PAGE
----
Led by multibillion-dollar strategic deals from Hewlett Packard (NYSE: HPQ) Google (NASDAQ:GOOG), Microsoft (NASDAQ: MSFT), SAP (NYSE:SAP), Texas Instruments (NYSE:TXN) and others, technology acquirers increased M&A spending for the second year in a row in 2012. Acquirers spent $219bn to purchase 3,690 information technology, telecommunications and Internet companies around the world last year, a 17% increase in spending and a 13% increase in number of deals from 2010. The total deal count hit its highest level since 2006, as M&A activity continues to dig out from its downturn in the recession of 2008-2009. The data, released today, is available to subscribers of 451 Research’s M&A KnowledgeBase.
“The fact that deal-makers managed to generate an increase in spending last year is remarkable given the turmoil that has shaken the financial markets since summer," said Brenon Daly, Research Director for M&A at 451 Research. Daly noted that just two of the 10 largest deals of 2011 came in the final four months of the year, when concerns about Europe’s debt crisis reached their highest point.
Much of the increase in activity in 2011 can be explained by growth in acquisitions outside of North America as US buyers increased their cash outlays for international targets. M&A spending on non-North American targets increased 48% year-over-year while the number of deals increased 28%.
Private equity firms did little to contribute to the increase in spending. While the total number of private equity-sponsored transactions increased by 44% in 2012, their total outlays increased only seven percent from the prior-year level, accounting for 14% of the past year’s tech spending, a couple of percentage points less than financial buyers represented in 2010. In fact, there wasn’t a single private equity transaction among the 10 largest deals of 2011 – the first time that has happened since 2008.
Among the significant transactions of the past year:
-Google, looking to bolster its mobile business through both hardware and patents, paid $12.5bn for Motorola Mobility, spending more than it has spent, collectively, on the more than 100 deals it had announced up to the point.
- In early December, SAP inked the largest software-as-a-service transaction ever, spending $3.65bn to acquire human capital management software vendor SuccessFactors (NASDAQ:SFSF).
-Hewlett-Packard, looking to jumpstart its software business, paid a startlingly high premium to take home British information management vendor Autonomy. The $11.7bn price tag represents the largest software deal in seven years, but also contributed to the ouster of the architect of the deal (Leo Apotheker) after less than a year as HP’s chief executive.
- Texas Instruments’s $6.5bn acquisition of National Instruments (NYSE: NSM) stands as the largest semiconductor deal yet by a strategic buyer.
- Microsoft’s $8.5bn purchase of Skype marked the software giant’s largest acquisition.
- And a tech consortium’s purchase of Nortel patents for $4.5bn underscored the growing importance of having legal defense of IP, particularly in the rapidly emerging wireless sector.
More growth expected for 2012
Tech M&A professionals expect deal growth to continue in 2012, according to recent surveys of M&A professionals by 451 Research. In the surveys, completed in early December, 56% of corporate acquirers and 67% of senior investment bankers said they expect to see an increase in technology M&A this year. Further, when asked about the overall climate for M&A in 2012, three times the number of corporate development executives projected that it would get better rather than worsen (43% vs. 14%). That said, financial crises in both Europe and the U.S. will weigh heavily on M&A. Two-thirds of the corporate buyers said tech M&A would likely pick up if European leaders could make 'meaningful progress' in their debt crisis.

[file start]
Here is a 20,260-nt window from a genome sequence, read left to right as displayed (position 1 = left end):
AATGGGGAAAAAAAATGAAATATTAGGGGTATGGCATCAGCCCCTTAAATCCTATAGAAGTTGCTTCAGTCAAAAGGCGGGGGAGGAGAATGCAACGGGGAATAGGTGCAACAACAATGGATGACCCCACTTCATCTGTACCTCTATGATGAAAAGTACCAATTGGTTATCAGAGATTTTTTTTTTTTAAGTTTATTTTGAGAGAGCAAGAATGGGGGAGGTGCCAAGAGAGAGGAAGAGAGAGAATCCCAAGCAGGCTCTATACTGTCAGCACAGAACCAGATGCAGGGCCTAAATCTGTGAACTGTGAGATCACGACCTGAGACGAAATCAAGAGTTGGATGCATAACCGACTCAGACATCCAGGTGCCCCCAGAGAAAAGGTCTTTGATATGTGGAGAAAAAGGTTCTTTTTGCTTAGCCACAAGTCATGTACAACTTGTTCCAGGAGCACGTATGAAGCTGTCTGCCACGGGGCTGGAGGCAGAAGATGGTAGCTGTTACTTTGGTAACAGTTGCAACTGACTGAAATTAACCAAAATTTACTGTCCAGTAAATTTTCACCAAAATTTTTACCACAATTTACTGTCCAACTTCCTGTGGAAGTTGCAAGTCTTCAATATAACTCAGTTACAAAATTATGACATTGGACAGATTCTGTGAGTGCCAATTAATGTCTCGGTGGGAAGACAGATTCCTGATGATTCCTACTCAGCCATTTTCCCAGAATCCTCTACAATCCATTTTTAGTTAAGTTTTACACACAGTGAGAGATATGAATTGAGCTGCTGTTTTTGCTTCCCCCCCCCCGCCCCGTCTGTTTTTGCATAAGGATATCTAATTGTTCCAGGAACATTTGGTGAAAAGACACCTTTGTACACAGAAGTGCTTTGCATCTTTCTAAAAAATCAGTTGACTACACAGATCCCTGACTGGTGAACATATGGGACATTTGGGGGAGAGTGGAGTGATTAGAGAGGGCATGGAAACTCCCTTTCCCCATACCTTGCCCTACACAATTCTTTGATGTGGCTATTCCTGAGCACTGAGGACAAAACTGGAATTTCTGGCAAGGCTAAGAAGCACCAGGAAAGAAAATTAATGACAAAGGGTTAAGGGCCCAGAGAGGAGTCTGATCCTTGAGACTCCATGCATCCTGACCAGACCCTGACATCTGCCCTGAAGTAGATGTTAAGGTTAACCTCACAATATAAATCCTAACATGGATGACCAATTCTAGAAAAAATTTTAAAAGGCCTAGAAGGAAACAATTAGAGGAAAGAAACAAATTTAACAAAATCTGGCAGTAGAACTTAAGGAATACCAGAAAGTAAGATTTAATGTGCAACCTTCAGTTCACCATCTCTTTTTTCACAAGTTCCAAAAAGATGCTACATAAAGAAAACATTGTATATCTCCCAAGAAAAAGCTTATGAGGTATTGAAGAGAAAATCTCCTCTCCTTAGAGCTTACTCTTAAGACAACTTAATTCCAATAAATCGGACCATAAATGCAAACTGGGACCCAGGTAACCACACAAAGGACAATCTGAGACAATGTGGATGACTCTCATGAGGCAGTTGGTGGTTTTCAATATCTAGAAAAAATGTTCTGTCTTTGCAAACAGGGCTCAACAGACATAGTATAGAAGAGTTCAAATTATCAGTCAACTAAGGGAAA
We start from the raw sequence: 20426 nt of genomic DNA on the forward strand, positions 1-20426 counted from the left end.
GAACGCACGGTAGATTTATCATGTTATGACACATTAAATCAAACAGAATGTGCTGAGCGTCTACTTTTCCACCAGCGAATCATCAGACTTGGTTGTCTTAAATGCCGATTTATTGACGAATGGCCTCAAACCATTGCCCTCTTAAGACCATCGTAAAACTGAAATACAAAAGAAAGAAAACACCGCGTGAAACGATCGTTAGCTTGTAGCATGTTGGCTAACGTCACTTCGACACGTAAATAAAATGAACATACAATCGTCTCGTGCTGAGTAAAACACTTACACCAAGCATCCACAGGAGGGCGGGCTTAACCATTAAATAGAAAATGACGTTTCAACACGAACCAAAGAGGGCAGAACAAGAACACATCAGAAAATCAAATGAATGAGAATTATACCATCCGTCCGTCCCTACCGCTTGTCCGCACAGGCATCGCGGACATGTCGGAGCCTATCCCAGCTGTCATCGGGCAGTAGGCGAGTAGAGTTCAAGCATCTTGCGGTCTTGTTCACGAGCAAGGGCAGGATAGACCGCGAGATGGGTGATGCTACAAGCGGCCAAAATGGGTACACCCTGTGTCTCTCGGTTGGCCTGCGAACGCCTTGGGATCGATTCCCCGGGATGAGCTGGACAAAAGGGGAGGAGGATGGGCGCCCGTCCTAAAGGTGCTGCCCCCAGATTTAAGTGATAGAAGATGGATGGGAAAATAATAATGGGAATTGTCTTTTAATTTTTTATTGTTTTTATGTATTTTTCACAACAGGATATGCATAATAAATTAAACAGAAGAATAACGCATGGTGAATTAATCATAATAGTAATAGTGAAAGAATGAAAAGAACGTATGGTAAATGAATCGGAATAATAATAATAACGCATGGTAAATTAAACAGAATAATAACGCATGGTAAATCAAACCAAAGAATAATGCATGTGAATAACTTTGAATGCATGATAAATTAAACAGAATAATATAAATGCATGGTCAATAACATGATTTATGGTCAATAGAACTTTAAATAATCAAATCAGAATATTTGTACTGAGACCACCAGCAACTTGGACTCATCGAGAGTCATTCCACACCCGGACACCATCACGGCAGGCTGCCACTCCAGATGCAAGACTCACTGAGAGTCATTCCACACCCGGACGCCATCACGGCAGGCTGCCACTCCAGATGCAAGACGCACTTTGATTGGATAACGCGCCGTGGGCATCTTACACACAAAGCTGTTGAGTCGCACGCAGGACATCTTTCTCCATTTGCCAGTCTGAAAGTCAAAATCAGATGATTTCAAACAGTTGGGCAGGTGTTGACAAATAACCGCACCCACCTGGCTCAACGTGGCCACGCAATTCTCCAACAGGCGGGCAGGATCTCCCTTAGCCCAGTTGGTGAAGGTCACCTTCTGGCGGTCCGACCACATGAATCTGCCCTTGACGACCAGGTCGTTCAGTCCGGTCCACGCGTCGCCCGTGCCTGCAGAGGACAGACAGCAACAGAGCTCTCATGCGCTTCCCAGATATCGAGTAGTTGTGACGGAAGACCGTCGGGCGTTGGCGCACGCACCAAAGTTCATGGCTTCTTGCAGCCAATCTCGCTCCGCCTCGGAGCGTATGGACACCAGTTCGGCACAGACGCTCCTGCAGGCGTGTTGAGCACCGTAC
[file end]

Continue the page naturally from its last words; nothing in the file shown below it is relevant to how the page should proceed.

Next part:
“Without a doubt, the on-going economic turbulence in Europe is creating a number of headwinds for deal-makers right now,” said 451 Research's Daly. “To get a deal done, buyers need both currency and confidence. While most tech companies have record levels of cash to spend, the outlook for the companies they can spend it on is fairly murky. That’s causing some buyers to hold off on acquisitions. And so far, European leaders have done precious little to restore confidence, much less resolve the crisis.”
Notes: Tech M&A spending totals from 451 Research are based on announced transactions, and include both officially announced deal values and our analysts’ proprietary deal-value estimates for key transactions across core IT, telecommunications, Internet and IT services categories globally. The surveys, completed by 451 Research in the first week of December, 2011, drew responses from 112 technology corporate development executives and from 130 senior technology investment bankers.
For additional information on 451 Research, survey results and the 451 M&A KnowledgeBase, go to: www.the451research.com.
About 451 Research
451 Research, a division of The 451 Group, is focused on the business of enterprise IT innovation. The company’s analysts provide critical and timely insight into the competitive dynamics of innovation in emerging technology segments. Business value is delivered via daily concise and insightful published research, periodic deeper-dive reports, data tools, market-sizing research, analyst advisory, and conferences and events. Clients of the company – at vendor, investor, service-provider and end-user organizations – rely on 451 Research’s insight to support both strategic and tactical decision-making. 451 Research is headquartered in New York, with offices in key locations, including San Francisco, Washington DC, London, Boston, Seattle and Denver.
Lynn Schwartz, 973-736-7118